Senior Bank of England executive Andy Haldane has backed calls for the creation of a shared database for the storage of customer account details, arguing that the move would help boost competition in financial services.
In a speech at Occupy Economics' Socially Useful Banking event on Monday, Haldane, executive director for financial stability at the BofE, bemoaned the fact that - until Metro arrived on the scene in 2010 - no new bank had been set up in the UK for a century.
Although cautioning that there is no "silver bullet" to the problem, Haldane said he is attracted to the prospect of putting some core banking services in the hands of a shared utility, storing customer account details.
"With customer information held in a network utility, like the electricity grid or railway network, banks could plug and play when offering deposits and loans to customers. The costs of entering the banking market would be lowered for new banks. And so too would the costs of searching and switching for customers, between banks and between products, rather as you might between gas or mobile phone suppliers," he told the audience.
Last year the Independent Commission on Banking did set its sights on the often difficult process of account switching as part of its push for increased competition in the sector. Initially the Commission looked at full account number portability but in its final report settled for an emasculated "redirection service", deciding that it can deliver many of the same benefits at a lower cost.
The bank-owned UK's Payments Council's board then gave the go-ahead for the project, committing up to £850 million for the service, which is slated to go live next September.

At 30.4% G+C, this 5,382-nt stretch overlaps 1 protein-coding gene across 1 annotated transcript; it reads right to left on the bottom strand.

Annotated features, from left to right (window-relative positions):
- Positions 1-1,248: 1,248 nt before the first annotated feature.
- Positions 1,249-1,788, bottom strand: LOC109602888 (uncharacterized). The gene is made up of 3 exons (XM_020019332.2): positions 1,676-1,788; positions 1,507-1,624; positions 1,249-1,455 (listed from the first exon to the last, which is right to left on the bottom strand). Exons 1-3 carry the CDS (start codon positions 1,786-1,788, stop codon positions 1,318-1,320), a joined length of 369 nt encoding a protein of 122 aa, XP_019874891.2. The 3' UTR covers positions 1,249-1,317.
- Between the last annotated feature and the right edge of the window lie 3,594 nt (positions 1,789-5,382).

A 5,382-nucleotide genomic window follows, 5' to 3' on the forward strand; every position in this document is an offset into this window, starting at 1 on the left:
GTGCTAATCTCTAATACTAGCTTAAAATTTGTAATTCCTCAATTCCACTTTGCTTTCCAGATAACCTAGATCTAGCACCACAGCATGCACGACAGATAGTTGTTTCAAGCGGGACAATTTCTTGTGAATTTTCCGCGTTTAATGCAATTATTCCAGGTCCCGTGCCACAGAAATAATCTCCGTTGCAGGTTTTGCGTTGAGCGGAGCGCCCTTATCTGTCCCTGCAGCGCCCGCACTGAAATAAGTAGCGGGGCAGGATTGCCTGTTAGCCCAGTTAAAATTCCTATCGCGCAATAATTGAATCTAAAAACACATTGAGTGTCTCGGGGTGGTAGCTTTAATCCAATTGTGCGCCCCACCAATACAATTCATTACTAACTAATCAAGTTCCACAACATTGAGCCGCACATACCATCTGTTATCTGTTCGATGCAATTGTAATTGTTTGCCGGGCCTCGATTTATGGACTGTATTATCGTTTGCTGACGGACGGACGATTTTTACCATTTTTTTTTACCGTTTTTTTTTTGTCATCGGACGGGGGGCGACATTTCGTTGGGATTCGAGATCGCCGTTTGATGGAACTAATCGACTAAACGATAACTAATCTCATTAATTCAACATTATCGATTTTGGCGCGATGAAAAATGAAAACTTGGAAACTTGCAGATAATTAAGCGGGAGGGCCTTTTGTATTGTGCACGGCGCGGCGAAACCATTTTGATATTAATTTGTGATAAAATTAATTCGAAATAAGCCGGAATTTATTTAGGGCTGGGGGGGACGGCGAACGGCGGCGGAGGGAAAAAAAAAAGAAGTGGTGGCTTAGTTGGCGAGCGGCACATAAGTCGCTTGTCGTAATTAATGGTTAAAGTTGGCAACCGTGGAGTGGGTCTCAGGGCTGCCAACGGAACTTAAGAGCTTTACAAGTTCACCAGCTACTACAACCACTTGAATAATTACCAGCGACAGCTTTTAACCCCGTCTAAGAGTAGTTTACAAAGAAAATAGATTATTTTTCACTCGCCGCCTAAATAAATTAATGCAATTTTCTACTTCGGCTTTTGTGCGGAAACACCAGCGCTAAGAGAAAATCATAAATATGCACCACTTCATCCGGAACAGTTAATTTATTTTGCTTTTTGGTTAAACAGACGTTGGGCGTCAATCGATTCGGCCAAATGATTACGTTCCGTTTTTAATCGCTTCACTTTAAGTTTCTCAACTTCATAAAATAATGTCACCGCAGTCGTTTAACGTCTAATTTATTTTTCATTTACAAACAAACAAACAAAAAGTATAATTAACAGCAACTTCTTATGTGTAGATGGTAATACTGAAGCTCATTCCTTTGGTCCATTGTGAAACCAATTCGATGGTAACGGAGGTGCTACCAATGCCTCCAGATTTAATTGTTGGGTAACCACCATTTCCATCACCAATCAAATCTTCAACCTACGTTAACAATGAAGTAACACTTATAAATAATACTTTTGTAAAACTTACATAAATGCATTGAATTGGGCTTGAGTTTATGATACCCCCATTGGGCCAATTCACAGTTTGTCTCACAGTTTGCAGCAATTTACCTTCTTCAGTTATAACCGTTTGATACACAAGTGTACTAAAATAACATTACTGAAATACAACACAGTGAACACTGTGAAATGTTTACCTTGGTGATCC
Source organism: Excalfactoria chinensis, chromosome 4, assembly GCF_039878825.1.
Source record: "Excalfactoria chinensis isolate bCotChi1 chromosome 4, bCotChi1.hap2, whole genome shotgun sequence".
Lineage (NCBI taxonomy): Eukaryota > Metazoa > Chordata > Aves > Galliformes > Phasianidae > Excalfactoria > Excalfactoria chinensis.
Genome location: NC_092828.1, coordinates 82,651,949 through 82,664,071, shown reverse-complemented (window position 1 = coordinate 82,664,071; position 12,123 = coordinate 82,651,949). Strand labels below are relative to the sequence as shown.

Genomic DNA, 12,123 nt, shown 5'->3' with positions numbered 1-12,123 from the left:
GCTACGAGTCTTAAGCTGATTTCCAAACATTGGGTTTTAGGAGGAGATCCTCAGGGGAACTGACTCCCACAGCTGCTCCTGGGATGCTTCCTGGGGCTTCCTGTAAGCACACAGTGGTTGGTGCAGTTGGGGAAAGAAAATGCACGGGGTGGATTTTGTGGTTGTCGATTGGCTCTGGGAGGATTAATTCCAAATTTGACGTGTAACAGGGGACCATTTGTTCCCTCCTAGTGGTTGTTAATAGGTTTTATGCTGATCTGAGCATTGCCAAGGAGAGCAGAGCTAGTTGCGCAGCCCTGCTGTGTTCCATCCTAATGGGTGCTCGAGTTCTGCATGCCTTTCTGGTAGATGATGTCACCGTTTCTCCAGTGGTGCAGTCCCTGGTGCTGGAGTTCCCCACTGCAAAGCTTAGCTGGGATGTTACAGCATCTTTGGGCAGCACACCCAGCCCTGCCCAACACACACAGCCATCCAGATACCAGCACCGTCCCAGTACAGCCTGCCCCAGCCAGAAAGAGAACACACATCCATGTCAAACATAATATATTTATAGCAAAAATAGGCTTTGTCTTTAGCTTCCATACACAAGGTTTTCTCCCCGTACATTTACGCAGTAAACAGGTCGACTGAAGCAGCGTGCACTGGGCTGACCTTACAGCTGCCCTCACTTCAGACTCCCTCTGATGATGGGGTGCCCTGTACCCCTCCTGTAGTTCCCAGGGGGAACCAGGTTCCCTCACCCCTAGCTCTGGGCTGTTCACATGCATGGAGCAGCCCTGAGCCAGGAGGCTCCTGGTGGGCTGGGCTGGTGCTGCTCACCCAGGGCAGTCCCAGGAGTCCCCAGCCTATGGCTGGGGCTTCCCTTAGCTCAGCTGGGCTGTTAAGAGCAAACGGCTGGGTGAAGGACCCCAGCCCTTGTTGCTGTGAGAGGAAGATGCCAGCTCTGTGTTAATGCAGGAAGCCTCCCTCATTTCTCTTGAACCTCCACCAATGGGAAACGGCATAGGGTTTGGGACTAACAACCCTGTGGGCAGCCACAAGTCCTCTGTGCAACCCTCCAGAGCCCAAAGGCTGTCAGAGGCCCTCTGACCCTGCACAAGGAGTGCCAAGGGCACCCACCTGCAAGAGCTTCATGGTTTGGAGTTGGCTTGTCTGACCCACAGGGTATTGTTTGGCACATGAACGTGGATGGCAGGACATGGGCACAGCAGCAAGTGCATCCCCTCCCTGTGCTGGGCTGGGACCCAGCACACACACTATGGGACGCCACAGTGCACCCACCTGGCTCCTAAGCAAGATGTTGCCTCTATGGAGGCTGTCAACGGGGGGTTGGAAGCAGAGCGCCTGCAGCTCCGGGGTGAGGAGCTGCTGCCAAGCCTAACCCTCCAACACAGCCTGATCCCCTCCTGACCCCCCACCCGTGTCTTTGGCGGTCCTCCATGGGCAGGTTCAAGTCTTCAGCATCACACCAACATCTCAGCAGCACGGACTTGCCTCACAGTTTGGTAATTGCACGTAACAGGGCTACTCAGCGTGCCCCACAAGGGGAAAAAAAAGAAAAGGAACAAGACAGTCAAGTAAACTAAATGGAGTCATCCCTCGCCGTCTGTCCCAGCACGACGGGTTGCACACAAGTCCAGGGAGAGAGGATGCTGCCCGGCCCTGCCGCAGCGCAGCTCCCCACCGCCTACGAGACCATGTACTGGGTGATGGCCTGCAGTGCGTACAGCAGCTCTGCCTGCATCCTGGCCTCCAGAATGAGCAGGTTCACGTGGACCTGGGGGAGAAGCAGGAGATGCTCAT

With the new service, at least one strong new player will enter the market - retail giant Tesco has publicly stated that it is waiting for the system before launching its current account.
In his speech, Haldane said that there are already some encouraging competition signs and that "in weak moments, I think that we might even be on the cusp of a technological revolution in banking", citing the growth of mobile services and new non-bank services such as peer-to-peer lending, crowd-funding, invoice-financing.
However, the central bank man also highlighted the value of more old-fashioned banking, focussed on local, relationship-based retail services, exemplified by Swedish-owned Handelsbanken, which has been quietly building up its UK operations, and now has a network of over 100 branches, opening a new outlet every two weeks.
Said Haldane: "Their business model is fascinating, Quaker-even, in its orientation. They offer only basic banking services, mortgages and small business loans, to people in a tight, locally-defined catchment area. All credit decisions are taken locally by people, not centrally by a computer. No bonuses are paid and no-one has a sales-target. When the whole firm out-performs, a contribution is made to a pooled fund which is invested on employees' behalf. The fruits of success are distributed equally and gratification is deferred."
This "back to the future" banking can thrive if people reward it with their patronage, Haldane told the Occupy audience in a speech in which praised the movement, insisting that "Occupy's voice has been both loud and persuasive" and "policymakers have listened", even claiming that "we are in the early stages of a reformation of finance, a reformation which Occupy has helped stir".
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